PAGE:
I can get people to admit to me "when I see someone driving erratically I presume they are Asian" but somehow that same logic and "racial transference" is impossible with police officers.

If you want justice for your son then challenge your fellow white people to confront their own assertions about the police. To admit there is an issue. Form protests, speak out. Don't just blame the shit on black people.

To ask where is all the black outrage is to ask the wrong questions to the wrong people. Question white people.

Ask them how they can be so supportive of police when (pick a darkie any darkie's) situation is the same as their sons. Why does their son have to go through the same slander and dehumanizing that  (pick a darkie any darkie) did? How can you say #AllLivesMatter in response to #BlackLivesMatters but not speak out for their son?

But asking these question are problematic because those people wont respond. They cant because:

1. Having to all of a sudden backslide on the unwavering consistent support of police (#BlueLivesMatter) when white people are victims exposes their own inert or intentional racism because there is no bend, no wavering when the victim is black even though the situation is damn near identical.

2. That racism skirt is pulled up and they are exposed because there was no outrage from them when black victims are in the same situations as this young man (Hammond’s).

Or maybe white people can admit this is different. Though the circumstances are the same the vibe is different. This feels like an aberration and not the norm. There wont be screaming #AllLivesMatter or #BlueLivesMatter at his funeral. There will be no memes suggesting because he was a criminal (and he was) he deserved to die. There wont be GoFundMe accounts created to help with the officer's "legal defense"

To do so would be in poor taste and would be vile. Funny how that applies to some people and to others it does not.

Where is the outrage?

Ask a white person and see what they say...Everything I've read about it in social media has been from people of color.

Instead of blaming them maybe you should start realizing that maybe those crazy #BlackLivesMatter people have a point. Maybe instead of assuming #BlackLivesMatter really means ONLY #BlackLivesMatter you listen to what people are saying and have been saying

He added: “The issue should never be what is the color of  the victim. The issue should be: Why was an unarmed teen gunned down in a situation where deadly force was not even justified?”

It should when it disproportionately happens to one section of people over another but I digress.

We've been saying the same thing you are just too busy blaming President Darkie and the rest of us People of Color to see that I want, WE want race to not play a part in any of it. To be treated as a human being. As an equal. I dont want to be judged by my pants or my minor offenses or how I speak or how uncomfortable I make you because of your own issues and prejudice.

Matter of fact let me know when you get rid of this shit, and then maybe then you can be outraged and blame all of us, including President Darkie.

Dont worry, I'll wait...

Equal Opportunity

I love L.A. It's my homeland, and the sun and relaxed atmosphere give me the warm and fuzzies when I think about them. But, perhaps more than anywhere else, image is everything in that town. And that's true for all sexes.

And, while we're at it, I love Ali. She's a Pittsburgh girl that knows how to have fun. But if I had to choose between getting into a regular car with her and a Lambo with Stevie? Well...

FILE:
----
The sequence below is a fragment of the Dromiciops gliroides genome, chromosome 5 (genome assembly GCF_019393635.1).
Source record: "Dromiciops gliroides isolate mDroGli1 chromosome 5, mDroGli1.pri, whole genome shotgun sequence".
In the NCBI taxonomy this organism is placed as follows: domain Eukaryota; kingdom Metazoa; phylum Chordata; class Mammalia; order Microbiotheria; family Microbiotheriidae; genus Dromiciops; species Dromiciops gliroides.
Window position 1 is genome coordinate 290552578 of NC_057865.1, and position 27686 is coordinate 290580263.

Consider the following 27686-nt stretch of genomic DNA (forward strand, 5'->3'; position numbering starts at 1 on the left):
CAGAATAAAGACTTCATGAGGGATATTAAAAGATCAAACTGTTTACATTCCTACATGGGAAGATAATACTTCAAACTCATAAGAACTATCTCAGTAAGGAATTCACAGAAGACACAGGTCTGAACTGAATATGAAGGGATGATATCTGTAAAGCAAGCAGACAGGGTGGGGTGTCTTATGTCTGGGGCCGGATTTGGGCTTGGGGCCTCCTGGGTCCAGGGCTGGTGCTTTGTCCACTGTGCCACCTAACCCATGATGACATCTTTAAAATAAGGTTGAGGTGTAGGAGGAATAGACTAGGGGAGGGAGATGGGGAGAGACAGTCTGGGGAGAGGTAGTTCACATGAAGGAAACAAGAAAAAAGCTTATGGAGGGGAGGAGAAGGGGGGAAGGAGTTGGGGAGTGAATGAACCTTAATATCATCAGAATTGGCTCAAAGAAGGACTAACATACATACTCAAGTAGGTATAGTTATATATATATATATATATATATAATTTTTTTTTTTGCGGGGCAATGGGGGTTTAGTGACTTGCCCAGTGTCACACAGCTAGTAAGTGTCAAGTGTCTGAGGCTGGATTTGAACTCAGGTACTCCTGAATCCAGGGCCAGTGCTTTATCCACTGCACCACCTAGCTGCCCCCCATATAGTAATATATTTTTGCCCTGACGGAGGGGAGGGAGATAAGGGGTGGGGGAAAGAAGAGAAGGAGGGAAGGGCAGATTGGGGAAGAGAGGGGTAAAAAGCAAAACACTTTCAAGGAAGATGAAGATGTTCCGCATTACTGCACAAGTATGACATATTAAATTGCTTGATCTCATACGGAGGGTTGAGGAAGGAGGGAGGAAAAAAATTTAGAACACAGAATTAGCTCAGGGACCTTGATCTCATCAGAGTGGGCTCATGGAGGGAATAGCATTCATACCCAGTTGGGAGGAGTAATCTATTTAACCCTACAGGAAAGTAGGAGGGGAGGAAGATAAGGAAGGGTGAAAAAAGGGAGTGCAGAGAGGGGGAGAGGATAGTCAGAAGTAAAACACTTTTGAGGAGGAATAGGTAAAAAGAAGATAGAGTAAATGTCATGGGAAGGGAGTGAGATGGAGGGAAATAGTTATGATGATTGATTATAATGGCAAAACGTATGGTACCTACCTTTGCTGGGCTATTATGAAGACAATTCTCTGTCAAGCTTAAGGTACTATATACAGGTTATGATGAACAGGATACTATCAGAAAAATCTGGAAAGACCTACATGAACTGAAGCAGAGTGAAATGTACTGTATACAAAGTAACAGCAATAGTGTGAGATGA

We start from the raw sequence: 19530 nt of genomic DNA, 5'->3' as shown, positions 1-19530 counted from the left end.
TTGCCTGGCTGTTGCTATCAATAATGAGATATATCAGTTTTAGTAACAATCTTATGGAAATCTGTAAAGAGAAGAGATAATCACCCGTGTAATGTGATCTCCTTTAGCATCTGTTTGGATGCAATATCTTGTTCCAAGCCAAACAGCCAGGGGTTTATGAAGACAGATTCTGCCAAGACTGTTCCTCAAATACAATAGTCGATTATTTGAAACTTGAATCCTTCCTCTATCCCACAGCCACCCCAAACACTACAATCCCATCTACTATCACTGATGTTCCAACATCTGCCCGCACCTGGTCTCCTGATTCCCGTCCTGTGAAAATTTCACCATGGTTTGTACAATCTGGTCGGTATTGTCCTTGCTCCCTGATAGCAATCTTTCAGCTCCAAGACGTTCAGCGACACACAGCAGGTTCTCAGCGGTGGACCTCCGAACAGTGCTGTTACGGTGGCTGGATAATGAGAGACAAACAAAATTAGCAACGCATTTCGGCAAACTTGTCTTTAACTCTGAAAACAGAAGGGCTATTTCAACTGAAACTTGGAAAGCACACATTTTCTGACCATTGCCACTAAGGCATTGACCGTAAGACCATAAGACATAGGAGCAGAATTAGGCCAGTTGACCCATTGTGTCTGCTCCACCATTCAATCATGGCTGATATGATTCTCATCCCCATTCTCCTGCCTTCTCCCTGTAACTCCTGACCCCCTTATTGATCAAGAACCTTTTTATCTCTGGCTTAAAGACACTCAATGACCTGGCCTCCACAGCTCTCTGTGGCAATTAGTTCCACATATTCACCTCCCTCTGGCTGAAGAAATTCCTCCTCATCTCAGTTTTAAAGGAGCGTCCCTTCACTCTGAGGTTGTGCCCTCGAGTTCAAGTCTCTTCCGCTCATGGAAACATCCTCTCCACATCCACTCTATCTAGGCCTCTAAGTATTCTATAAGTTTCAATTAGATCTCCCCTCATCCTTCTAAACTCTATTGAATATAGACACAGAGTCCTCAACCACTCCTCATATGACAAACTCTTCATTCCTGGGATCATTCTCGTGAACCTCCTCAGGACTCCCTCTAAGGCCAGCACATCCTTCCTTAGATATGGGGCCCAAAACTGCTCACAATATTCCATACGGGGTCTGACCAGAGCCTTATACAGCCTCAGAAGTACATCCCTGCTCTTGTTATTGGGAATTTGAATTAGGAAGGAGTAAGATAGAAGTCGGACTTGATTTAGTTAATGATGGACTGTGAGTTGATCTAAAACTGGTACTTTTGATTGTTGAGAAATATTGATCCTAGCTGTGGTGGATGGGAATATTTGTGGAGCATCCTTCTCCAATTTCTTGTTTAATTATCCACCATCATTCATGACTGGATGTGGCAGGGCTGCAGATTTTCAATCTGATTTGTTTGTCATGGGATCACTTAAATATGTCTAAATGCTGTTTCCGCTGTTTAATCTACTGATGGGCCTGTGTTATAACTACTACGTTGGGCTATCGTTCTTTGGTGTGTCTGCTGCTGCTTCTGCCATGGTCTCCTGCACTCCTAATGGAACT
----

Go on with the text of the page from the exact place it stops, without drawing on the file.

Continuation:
Monday Kickstart: Inspiration

Let the lovely Natalie Loren give you reason to get on your grind this week.

Let's go.

Monday Kickstart: Honest Beginnings

I don't date anymore, and watching this was a both painful and vindicating reminder of why.

Sunday, September 13, 2015

Thursday, September 10, 2015

Throwback Thursday: "Tommy's Theme" — Made Men ft. The LOX

This track was so hot, but didn't get a lot of widespread love. It appeared on the Belly soundtrack, and was consistently banging in my dorm room.

Add Made Men to the long and distinguished list of acts with a ton of promise that never got anywhere. Closest they ever came to fame after this video was Benzino's short time in the spotlight for beefing with Eminem.

Tuesday, September 8, 2015

Tuesday Kickstart (Part 2): Inspiration

Let Chandler South remind you just why everyone says redheads are dangerous.

Tuesday Kickstart (Part 1): Off to Never Never Land

It's Tuesday, but for most of us it's "Monday"—the first day of work after Labor Day Weekend. And if your weekend was as full of beer, bikinis, shots, fantasy football drafts, beer pong, pizza, and water gun battles as mine was, then you need a pug playing Metallica's "Enter Sandman" right about now.

Let's go.

Thursday, September 3, 2015

First Time's a Charm

Admittedly, when I first saw Playboy tweet this video, I expected the tales to be a lot more "blah" than they were. Porn is pretty mainstream these days, and—in the world in general—it's hard to find anything that genuinely gets your attention these days. But a lot of these are pretty good.

From Playboy:
Curious about what it was like for adult film stars during their first experience on camera? Watch adult film stars Kayden Kross, Veronica Rose, Misty Stone, Anikka Albrite, Keiran Lee, Alexis Texas, Amber Ivy, Tori Black, Teagan Presley, Missy Martinez and Joanna Angel at AVN talk to Lisa Ann about what their first times were really like.

Throwback Thursday: "What They Do" — The Roots

Just because it's a throwback, doesn't mean it can't teach you a valuable lesson. Black Thought and his crew dropped gems on this 1996 track, that felt like knowledge being slapped upside your head with every thump of the bassline.

Wednesday, September 2, 2015

Respect My Gangsta: Robert Wright

Mr. Wright, you are my new hero. To you I pledge my undying loyalty, and vow that I will always make sure them ribs is right.